In pictures: ‘apocalyptic’ scenes in San Francisco as wildfires ravage California
Coastal city bathed in eerie orange light from flames blazing across the US West Coast
The skies above San Francisco have turned orange as the city is engulfed in vast plumes of smoke from wildfires raging across California.
The BBC reports that around 14,000 firefighters are battling 28 major blazes across California “amid a historic heatwave” that has seen temperatures reach record highs.
“At least eight people have died and 2.5 million acres have been torched” in the past month, says The Telegraph. “And it’s not even California’s fire season yet.”
The area of California burned so far this year is now larger than the state of Delaware, “surpassing the annual state record of 1.96 million acres that went up in flames throughout 2018”, adds The Guardian.
According to the Daily Mail, climate scientists “blame global warming for extreme wet and dry seasons in the US West that have caused grasses and scrub to flourish then dry out, leaving abundant fuel for fires”.
In the coastal city of San Francisco, “residents are largely protected from the fires but not from the toxic smoke, ash and fumes from the flames”, which have “mixed with clouds and fog to paint the sky a dark, terrifying orange”, says The Telegraph.
Describing the “apocalyptic” scenes, local resident Catherine Geeslin told the San Francisco Chronicle that “it feels like the end of the world”.
“It was alarming to see it’s still dark,” she said. “And it will be strange to have lunch in the dark. But you still have to get on with your day.”
Here are some of the images captured by photographers across the city that have been going viral online.
The Golden Gate Bridge, one of San Francisco’s most iconic sights, was shrouded in clouds and smoke on Wednesday morning. (Harold Postic/Getty Images)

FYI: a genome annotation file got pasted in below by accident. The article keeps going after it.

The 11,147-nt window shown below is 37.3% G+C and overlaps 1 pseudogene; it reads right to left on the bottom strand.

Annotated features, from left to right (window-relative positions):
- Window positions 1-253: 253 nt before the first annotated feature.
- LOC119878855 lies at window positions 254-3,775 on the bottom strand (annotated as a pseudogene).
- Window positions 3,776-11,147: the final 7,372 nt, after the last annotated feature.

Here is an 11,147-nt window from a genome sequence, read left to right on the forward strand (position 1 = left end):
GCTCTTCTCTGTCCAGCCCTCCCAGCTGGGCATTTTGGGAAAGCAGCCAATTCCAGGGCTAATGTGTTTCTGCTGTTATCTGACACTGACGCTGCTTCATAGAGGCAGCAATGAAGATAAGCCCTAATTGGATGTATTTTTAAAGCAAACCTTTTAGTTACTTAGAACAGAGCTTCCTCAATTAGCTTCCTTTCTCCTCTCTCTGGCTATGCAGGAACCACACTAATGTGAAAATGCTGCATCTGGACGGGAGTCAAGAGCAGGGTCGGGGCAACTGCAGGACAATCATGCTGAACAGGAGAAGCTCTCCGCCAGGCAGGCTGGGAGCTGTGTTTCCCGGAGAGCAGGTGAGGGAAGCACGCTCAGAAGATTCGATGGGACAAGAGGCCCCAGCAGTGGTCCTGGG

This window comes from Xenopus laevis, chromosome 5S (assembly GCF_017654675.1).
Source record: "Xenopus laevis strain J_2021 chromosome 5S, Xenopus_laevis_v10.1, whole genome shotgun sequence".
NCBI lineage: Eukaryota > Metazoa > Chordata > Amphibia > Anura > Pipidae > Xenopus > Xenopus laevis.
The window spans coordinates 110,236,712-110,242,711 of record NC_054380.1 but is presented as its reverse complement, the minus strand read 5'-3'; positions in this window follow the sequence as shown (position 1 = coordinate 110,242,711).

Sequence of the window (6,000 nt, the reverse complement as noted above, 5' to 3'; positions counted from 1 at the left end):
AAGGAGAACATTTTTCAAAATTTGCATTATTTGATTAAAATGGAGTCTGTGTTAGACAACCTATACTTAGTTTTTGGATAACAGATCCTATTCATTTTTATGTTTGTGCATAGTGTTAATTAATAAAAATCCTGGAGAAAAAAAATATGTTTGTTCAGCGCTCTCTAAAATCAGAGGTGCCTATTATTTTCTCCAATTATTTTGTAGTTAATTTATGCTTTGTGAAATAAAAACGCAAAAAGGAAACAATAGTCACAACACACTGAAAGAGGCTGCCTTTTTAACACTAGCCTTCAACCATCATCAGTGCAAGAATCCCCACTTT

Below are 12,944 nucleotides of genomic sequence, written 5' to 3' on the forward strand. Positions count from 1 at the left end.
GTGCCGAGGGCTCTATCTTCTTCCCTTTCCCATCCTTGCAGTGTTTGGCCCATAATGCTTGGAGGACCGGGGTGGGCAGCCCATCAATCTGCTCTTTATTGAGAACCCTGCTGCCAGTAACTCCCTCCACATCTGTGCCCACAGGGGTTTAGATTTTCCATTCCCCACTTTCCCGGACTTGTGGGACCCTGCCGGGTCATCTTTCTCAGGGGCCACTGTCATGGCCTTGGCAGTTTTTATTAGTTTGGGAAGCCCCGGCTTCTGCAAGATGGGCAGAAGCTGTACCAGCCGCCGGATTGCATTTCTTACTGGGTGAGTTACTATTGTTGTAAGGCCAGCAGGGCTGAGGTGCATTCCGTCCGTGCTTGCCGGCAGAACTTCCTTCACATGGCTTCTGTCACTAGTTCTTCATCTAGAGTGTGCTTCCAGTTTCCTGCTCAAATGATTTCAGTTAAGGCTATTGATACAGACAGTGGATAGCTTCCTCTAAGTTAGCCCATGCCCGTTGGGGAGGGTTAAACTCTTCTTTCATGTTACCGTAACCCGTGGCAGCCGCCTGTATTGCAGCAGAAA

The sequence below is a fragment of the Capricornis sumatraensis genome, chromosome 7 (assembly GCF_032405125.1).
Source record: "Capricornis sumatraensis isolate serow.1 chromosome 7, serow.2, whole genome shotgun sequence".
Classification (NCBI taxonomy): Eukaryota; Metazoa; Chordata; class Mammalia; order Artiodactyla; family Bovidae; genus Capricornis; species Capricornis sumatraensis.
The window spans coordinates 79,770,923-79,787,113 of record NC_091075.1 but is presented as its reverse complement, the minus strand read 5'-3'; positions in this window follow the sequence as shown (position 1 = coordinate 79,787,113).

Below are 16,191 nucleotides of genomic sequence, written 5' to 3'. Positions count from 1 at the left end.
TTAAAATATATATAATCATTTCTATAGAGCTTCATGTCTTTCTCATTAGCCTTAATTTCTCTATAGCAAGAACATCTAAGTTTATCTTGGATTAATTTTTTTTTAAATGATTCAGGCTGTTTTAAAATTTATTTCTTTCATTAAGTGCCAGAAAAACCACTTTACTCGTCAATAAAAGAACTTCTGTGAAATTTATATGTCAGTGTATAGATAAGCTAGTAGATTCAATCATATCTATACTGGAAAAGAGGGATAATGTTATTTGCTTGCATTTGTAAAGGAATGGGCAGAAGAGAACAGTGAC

The view from Treasure Island, across the water from the downtown neighbourhood of the city, shows the San Francisco Bay Bridge obscured by the orange smoke. (Brittany Hosea-Small/Getty Images)
A resident uses a smartphone to capture the eerie scenes from the Embarcadero waterfront under the Bay Bridge. (Philip Pacheco/Getty Images)
Despite the chaos caused by the wildfires, many citizens continued with their daily routines, including exercising and socialising in the city’s Dolores Park. (Brittany Hosea-Small/Getty Images)
Driving west over the Bay Bridge away from the city, motorists were met with an even gloomier scene as the smoke mixed with the marine layer, a low-hanging sheet of cloud commonly seen in the Bay Area. (Philip Pacheco/Getty Images)
Further north, golfers warmed up on the driving range during the preview day of the Safeway Open at Silverado Country Club in Napa County, a region heavily impacted by the fires. (Jed Jacobsohn/Getty Images)
Smoke has obscured many of California’s mountain ranges and forests, which usually attract millions of visitors each year and are home to some of the tallest and oldest trees on Earth. (Robyn Beck/AFP/Getty Images)
Some 30 miles east of San Francisco, closer to the fires, an even more intensely orange sky hung over hiking trails at the Limeridge Open Space near the town of Concord. (Brittany Hosea-Small/Getty Images)
A firefighter battles flames pushing towards homes in the Cascadel Woods neighbourhood of Madera County, California. (Josh Edelson/AFP/Getty Images)